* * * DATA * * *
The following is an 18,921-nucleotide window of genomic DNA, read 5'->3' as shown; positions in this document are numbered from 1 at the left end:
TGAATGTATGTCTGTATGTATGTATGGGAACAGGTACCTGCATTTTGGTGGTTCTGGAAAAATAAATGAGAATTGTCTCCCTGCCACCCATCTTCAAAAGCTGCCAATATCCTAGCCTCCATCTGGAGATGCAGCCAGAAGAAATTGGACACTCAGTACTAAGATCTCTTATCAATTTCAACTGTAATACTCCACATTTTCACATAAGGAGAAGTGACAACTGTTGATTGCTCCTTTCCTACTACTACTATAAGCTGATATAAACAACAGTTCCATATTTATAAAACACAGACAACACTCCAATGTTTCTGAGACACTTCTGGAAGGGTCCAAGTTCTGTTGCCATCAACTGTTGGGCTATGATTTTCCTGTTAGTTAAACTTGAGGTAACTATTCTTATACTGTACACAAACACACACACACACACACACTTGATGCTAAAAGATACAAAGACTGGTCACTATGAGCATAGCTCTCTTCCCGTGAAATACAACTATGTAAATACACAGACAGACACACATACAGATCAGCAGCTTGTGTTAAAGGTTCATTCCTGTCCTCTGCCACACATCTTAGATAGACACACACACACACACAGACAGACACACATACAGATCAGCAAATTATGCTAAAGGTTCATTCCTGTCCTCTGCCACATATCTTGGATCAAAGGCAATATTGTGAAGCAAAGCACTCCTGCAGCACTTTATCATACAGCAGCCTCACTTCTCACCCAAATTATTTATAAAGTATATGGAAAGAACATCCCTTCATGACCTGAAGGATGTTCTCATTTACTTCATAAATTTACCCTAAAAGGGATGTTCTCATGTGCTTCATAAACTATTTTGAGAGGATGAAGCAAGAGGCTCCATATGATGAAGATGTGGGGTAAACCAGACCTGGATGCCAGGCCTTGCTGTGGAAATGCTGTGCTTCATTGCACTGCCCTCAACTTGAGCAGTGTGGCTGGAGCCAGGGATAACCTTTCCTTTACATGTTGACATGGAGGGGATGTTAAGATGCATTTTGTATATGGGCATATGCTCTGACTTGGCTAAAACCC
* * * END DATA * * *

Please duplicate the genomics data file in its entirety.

The following is an 18,921-nucleotide window of genomic DNA, read 5'->3' as shown; positions in this document are numbered from 1 at the left end:
TGAATGTATGTCTGTATGTATGTATGGGAACAGGTACCTGCATTTTGGTGGTTCTGGAAAAATAAATGAGAATTGTCTCCCTGCCACCCATCTTCAAAAGCTGCCAATATCCTAGCCTCCATCTGGAGATGCAGCCAGAAGAAATTGGACACTCAGTACTAAGATCTCTTATCAATTTCAACTGTAATACTCCACATTTTCACATAAGGAGAAGTGACAACTGTTGATTGCTCCTTTCCTACTACTACTATAAGCTGATATAAACAACAGTTCCATATTTATAAAACACAGACAACACTCCAATGTTTCTGAGACACTTCTGGAAGGGTCCAAGTTCTGTTGCCATCAACTGTTGGGCTATGATTTTCCTGTTAGTTAAACTTGAGGTAACTATTCTTATACTGTACACAAACACACACACACACACACACTTGATGCTAAAAGATACAAAGACTGGTCACTATGAGCATAGCTCTCTTCCCGTGAAATACAACTATGTAAATACACAGACAGACACACATACAGATCAGCAGCTTGTGTTAAAGGTTCATTCCTGTCCTCTGCCACACATCTTAGATAGACACACACACACACACAGACAGACACACATACAGATCAGCAAATTATGCTAAAGGTTCATTCCTGTCCTCTGCCACATATCTTGGATCAAAGGCAATATTGTGAAGCAAAGCACTCCTGCAGCACTTTATCATACAGCAGCCTCACTTCTCACCCAAATTATTTATAAAGTATATGGAAAGAACATCCCTTCATGACCTGAAGGATGTTCTCATTTACTTCATAAATTTACCCTAAAAGGGATGTTCTCATGTGCTTCATAAACTATTTTGAGAGGATGAAGCAAGAGGCTCCATATGATGAAGATGTGGGGTAAACCAGACCTGGATGCCAGGCCTTGCTGTGGAAATGCTGTGCTTCATTGCACTGCCCTCAACTTGAGCAGTGTGGCTGGAGCCAGGGATAACCTTTCCTTTACATGTTGACATGGAGGGGATGTTAAGATGCATTTTGTATATGGGCATATGCTCTGACTTGGCTAAAACCC